So far the trail has been rough but now it is wet and rough.  Following the trail is useless, it is soaked with standing water and while like-minded hikers have laid poles down to walk across, most of these are underwater too. I take alternate routes around trees and over fallen logs to stay dry, all the while being careful to not lose sight of the original trail. I jump from a tree stump to a high mossy patch that quickly fills with water and I concede if I am going to complete this trail, I will have to contend with wet feet.

trees laid down to cross over the wet boggy areas
Trees laid down to cross over the wet, boggy areas.

And I’m not wrong. One swiftly moving stream has overflowed its banks and the makeshift logs used to cross are also sunk under the flow of water.  I consider stopping, but instead I drag a large log over the edge and use it as a jump off to a rock, then make the hop to the other side. Every time I am successful my confidence grows.  I know I will be able to do an overnight hike soon.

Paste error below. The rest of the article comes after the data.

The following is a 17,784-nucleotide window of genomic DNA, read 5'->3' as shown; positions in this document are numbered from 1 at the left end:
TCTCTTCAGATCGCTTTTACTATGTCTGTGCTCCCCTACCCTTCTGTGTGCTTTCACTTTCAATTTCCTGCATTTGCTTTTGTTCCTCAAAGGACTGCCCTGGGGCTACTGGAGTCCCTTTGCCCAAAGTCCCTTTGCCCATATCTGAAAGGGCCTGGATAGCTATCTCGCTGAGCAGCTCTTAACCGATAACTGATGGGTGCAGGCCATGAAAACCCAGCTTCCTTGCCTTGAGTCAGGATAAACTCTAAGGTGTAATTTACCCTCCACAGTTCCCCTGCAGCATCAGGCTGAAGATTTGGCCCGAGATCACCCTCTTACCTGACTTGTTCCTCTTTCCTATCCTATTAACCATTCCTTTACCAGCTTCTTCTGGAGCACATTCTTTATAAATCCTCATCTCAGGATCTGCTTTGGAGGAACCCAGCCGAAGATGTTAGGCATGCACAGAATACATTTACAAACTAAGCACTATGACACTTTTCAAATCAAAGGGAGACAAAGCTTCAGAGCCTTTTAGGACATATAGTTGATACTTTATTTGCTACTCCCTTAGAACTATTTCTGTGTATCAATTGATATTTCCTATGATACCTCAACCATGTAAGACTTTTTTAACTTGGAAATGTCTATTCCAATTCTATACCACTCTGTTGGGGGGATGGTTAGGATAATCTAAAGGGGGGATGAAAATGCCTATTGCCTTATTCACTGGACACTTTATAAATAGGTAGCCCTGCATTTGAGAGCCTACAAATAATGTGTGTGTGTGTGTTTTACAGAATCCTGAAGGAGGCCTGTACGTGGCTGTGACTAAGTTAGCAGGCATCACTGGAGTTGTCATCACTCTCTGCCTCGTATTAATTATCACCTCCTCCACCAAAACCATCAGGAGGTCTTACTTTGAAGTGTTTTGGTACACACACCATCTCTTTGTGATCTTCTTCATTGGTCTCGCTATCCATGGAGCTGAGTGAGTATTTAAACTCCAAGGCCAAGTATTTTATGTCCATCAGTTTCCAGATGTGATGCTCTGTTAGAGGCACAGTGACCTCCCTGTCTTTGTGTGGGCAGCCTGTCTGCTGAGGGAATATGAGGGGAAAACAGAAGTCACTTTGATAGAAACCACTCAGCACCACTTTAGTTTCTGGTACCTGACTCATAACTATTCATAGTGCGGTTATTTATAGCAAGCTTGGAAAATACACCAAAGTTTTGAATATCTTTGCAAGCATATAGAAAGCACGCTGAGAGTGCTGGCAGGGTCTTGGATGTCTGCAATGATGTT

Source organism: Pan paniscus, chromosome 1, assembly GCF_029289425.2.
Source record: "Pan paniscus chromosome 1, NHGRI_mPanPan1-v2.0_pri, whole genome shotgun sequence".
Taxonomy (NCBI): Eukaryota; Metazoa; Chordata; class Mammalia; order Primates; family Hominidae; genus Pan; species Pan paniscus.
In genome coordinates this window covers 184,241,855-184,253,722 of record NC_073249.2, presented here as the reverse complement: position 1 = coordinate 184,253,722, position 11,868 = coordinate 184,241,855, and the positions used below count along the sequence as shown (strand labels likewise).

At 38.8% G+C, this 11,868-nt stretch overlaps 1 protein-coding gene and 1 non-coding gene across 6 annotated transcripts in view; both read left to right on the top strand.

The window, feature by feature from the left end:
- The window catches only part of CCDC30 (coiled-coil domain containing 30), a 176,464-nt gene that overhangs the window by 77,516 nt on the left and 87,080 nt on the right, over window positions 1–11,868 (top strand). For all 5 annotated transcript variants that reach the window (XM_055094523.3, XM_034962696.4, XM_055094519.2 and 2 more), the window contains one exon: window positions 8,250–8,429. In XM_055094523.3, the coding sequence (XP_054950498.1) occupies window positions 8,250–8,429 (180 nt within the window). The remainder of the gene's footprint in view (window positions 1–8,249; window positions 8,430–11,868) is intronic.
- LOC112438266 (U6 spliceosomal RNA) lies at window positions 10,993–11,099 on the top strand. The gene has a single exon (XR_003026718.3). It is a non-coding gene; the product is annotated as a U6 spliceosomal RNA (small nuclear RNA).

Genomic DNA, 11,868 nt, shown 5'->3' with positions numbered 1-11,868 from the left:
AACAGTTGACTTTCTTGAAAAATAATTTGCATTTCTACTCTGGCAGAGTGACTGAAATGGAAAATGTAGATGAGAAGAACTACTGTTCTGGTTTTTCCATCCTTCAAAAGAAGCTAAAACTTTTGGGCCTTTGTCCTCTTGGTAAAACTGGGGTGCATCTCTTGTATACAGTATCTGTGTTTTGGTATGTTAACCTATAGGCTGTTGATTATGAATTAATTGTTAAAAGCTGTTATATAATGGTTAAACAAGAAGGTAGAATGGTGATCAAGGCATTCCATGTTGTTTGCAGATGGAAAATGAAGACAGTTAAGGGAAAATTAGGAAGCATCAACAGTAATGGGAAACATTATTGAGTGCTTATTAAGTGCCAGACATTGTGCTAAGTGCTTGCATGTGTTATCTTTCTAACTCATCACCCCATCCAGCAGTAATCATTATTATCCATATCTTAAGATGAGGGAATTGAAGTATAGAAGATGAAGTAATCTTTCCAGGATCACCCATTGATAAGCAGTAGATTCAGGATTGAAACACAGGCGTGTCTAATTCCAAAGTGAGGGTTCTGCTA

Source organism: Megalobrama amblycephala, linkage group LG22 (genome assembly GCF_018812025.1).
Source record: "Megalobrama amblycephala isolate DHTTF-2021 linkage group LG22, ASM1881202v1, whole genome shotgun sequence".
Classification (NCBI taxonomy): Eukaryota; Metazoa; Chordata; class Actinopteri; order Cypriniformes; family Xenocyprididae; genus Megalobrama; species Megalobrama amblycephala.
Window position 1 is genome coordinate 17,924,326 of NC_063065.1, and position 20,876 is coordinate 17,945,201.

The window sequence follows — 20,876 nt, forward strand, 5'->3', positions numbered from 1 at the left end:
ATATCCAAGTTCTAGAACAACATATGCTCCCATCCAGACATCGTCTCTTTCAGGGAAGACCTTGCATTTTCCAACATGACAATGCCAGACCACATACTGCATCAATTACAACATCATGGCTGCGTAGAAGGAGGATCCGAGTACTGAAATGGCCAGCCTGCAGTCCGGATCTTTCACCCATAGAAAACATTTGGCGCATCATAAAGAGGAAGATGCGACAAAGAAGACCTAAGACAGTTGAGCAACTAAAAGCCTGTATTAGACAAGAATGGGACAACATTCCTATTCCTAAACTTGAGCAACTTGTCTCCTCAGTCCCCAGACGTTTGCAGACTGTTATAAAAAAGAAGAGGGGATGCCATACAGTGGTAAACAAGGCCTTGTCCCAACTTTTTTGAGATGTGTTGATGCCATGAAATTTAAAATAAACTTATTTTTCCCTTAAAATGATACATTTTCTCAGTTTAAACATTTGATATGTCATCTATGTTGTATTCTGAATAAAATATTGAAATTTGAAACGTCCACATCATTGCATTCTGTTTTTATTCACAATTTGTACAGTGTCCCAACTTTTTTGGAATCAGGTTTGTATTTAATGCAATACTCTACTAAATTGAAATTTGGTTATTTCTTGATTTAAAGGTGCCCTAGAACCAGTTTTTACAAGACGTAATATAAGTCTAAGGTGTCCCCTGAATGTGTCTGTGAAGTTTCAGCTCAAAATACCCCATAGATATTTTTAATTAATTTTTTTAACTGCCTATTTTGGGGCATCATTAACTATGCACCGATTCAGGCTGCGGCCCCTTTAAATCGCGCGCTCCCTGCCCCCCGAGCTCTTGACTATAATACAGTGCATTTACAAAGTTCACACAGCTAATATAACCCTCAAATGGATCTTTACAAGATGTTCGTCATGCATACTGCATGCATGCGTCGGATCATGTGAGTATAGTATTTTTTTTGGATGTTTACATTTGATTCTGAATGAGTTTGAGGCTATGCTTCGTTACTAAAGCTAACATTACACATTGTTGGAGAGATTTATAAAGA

Brook to cross
One of the brooks to cross looked wider than the picture shows.

There is an upward slope and I am grateful for the respite from the soggy going.  A mossy carpet and tall trees surround me. No birds sing here and the temperature seems to have dropped, spreading shivers down my arms. The remoteness of the area amplifies the silence and I feel very alone but I am determined to complete my trek.

Deep on the trail
Deep on the trail

Wet-footed and getting hungry I see the outline of a lake through the trees and I know I am close to my destination.  The path follows for another 500 meters or so through wet bog and I emerge at an opening with two red chairs beside Laverty Lake.

Laverty Lake
Laverty Lake

I have my lunch of trail mix and crackers with peanut butter while I check the trail map. Laverty Road looks to be an alternative way back but my mind’s eye recalls it is the road leading to Fundy National Park – Third Vault Falls  and the distance is greater than the map would have me believe.  I resolve to return on the same trail through the swamp.